Local officials on the project board overseeing construction of the judicial center said they didn’t know Packs’ hired Stacy.
“Nobody informed us of that,” said Jerry Flannery, who was a Rowan County magistrate and project board member until he left office last year.
“It’s interesting because Packs’ does a lot of the public projects around here,” Flannery said. “The courthouses, the university. They’ve been in business a long while, and frankly, there’s not a lot of contractors to choose from here.”
Packs and Alliance got the judicial center contract after their only competitor, Codell Construction of Winchester, withdrew from consideration, Flannery said. Minutes of the project board’s meeting confirm his account.
Project board members said Stacy’s only role known to them was working with Sen. Walter Blevins Jr., D-Morehead, and House Majority Leader Rocky Adkins, D-Sandy Hook, to get state funds. None of the legislators sit on the project board or decide which companies get contracts, the local officials said.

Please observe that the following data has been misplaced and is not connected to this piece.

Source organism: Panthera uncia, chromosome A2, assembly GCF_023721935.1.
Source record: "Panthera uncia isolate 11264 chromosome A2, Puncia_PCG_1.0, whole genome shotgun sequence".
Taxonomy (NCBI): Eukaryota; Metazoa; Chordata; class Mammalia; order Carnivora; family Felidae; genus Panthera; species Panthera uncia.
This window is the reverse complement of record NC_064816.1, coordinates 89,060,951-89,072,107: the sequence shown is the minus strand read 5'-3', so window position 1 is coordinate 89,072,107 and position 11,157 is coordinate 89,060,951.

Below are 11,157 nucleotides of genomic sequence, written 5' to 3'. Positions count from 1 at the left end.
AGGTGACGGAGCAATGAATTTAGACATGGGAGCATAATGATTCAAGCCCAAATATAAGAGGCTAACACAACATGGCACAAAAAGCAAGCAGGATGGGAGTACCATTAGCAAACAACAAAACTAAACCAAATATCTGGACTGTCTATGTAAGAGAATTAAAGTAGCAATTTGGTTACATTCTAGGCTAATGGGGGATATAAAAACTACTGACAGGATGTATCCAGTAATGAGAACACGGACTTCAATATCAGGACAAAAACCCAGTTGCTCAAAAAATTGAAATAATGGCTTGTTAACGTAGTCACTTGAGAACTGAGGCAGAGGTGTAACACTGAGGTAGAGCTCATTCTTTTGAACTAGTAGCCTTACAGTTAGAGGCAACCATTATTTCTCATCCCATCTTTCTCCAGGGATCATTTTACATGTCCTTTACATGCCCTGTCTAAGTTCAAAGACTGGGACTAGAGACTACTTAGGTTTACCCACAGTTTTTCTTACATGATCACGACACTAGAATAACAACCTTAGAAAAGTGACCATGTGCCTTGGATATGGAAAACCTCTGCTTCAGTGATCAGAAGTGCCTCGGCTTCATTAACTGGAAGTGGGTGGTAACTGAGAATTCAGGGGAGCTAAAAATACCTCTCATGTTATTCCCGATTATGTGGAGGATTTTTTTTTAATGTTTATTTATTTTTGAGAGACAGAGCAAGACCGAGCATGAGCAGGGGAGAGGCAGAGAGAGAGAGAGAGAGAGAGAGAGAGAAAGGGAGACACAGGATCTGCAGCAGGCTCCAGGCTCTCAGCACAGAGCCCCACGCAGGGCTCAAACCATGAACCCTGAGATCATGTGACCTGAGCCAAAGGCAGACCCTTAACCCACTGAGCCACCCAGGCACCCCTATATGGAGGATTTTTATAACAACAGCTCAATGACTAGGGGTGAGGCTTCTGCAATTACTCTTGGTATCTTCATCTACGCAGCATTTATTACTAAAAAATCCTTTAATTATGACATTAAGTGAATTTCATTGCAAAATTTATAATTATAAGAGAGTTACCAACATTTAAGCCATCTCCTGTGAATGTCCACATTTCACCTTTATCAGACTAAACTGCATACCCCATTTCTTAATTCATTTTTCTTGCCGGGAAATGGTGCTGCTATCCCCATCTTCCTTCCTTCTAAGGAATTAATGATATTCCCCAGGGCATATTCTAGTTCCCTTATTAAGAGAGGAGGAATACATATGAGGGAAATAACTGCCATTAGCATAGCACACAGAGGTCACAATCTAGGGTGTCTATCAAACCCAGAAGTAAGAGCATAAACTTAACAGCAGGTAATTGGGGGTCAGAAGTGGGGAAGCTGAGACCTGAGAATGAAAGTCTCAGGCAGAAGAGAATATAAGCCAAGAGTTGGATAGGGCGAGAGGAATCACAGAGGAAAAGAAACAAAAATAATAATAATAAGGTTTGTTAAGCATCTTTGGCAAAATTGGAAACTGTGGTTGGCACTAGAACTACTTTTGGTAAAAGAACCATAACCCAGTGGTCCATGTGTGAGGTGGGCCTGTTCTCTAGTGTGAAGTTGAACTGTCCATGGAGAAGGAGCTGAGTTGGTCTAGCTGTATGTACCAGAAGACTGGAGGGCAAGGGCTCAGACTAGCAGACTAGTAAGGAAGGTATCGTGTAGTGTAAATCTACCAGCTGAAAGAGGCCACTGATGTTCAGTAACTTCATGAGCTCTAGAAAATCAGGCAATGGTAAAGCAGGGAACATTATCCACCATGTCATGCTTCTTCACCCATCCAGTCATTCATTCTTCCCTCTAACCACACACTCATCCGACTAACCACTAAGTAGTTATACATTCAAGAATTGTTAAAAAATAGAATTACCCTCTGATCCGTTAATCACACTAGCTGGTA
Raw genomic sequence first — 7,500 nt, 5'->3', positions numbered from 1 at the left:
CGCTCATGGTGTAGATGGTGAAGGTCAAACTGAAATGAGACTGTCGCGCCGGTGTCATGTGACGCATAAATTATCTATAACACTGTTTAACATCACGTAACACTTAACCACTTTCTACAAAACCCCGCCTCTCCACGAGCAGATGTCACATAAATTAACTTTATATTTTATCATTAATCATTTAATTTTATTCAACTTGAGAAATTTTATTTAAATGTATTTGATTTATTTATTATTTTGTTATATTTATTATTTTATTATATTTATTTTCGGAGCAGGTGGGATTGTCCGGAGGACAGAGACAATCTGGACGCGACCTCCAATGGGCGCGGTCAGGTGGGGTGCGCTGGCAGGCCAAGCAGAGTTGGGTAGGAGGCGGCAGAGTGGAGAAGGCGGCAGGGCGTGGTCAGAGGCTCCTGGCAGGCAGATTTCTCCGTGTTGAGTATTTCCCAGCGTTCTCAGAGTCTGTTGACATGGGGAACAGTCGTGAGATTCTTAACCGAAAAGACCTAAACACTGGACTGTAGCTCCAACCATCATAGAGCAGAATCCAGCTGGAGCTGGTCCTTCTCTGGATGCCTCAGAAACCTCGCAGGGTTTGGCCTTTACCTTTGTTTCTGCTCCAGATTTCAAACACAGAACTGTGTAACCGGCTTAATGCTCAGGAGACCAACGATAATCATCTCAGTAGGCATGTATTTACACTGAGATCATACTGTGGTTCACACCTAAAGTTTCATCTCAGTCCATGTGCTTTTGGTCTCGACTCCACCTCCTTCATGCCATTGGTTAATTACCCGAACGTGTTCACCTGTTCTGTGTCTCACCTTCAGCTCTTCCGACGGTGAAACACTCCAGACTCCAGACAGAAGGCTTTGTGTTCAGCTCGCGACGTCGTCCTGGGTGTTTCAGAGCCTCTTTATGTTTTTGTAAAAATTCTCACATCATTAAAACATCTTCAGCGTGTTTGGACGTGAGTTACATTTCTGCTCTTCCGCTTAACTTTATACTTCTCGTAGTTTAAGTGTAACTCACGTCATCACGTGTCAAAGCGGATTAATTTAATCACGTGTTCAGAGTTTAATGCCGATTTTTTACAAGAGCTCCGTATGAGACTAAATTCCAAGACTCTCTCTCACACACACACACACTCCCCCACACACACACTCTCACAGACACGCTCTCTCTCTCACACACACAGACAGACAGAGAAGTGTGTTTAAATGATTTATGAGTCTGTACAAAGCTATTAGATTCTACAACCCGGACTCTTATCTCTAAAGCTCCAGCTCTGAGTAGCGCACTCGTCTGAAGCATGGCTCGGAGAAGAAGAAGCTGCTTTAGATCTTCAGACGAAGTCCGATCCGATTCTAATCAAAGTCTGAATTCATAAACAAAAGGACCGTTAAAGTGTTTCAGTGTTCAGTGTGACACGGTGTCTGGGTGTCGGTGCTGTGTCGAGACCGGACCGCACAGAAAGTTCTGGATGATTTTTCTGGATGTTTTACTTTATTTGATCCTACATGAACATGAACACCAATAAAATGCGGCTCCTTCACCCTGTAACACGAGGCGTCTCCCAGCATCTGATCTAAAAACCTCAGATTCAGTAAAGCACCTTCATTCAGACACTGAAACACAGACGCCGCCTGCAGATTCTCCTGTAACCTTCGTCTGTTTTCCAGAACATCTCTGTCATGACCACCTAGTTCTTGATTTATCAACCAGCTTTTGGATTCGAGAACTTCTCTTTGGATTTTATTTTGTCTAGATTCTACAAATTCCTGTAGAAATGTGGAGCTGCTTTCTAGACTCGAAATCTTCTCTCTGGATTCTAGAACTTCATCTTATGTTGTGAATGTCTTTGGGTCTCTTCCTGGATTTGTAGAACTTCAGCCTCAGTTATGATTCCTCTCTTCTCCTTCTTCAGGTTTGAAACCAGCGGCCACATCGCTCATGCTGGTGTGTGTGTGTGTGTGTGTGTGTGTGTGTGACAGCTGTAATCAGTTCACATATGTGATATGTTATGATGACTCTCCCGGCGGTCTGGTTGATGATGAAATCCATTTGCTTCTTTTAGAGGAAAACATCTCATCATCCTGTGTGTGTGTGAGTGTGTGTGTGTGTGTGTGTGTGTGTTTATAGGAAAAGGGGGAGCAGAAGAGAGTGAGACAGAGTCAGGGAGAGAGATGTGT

The project is a worthy one, said Circuit Judge Beth Maze, a project board member.
“We needed a new courthouse badly,” Maze said. “Our courthouse was actually a warehouse years ago that we converted. So the ceiling leaks, we have mold, there have been all sorts of problems.”
The contract with Packs’ and Alliance was executed on Sept. 8, 2008, according to the state Administrative Office of the Courts. So far, $531,391 in construction management fees have been paid, the AOC said.